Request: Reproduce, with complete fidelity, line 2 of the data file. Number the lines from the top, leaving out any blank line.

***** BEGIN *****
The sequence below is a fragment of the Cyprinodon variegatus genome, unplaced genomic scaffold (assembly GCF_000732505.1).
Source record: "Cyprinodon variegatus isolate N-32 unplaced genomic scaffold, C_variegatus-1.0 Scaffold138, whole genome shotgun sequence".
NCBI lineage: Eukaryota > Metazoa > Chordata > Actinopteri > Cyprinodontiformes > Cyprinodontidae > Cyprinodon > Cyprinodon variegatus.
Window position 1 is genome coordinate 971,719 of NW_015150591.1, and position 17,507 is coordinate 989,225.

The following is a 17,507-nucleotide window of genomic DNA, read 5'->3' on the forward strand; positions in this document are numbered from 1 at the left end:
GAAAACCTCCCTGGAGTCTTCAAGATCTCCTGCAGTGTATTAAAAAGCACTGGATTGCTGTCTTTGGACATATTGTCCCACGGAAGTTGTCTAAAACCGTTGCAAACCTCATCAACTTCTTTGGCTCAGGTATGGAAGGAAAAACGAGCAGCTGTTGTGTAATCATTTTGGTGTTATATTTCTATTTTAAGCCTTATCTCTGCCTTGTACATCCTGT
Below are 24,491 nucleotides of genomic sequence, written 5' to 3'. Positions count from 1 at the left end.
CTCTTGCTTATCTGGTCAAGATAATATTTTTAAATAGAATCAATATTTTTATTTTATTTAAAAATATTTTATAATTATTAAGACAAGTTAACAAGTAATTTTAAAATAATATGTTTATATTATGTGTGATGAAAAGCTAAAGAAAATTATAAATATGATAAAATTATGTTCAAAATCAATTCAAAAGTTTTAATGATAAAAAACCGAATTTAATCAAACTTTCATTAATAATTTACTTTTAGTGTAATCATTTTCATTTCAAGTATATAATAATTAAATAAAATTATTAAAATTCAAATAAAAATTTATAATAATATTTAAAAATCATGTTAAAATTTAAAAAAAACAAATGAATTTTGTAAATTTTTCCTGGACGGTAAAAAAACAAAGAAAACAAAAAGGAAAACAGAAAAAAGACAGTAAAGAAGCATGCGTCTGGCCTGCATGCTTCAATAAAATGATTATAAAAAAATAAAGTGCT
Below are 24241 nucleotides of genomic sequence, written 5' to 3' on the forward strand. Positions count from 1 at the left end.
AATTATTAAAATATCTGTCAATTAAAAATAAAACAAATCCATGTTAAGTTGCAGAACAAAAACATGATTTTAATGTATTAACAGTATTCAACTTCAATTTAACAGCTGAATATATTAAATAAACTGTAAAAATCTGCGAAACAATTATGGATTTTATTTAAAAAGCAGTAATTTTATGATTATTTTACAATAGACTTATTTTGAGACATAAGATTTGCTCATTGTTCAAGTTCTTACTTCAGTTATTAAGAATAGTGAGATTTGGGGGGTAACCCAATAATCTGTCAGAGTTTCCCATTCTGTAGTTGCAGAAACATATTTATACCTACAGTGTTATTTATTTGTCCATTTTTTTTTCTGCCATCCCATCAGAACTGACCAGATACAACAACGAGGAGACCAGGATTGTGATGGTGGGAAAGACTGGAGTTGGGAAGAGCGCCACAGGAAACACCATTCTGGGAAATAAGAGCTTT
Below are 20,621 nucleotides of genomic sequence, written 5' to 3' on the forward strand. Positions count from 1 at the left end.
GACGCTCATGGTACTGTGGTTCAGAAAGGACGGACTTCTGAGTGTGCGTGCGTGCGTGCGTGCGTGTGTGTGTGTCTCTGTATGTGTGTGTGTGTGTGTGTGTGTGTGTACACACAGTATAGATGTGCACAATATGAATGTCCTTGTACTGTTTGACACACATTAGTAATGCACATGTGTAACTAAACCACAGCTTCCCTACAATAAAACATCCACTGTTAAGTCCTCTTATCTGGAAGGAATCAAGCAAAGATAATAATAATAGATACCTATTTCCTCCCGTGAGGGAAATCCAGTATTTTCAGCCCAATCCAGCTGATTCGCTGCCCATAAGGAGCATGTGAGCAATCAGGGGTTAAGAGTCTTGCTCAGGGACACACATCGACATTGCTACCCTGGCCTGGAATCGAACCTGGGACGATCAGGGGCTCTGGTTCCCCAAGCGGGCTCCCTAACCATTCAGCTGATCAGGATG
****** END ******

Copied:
Source record: "Cyprinodon variegatus isolate N-32 unplaced genomic scaffold, C_variegatus-1.0 Scaffold138, whole genome shotgun sequence".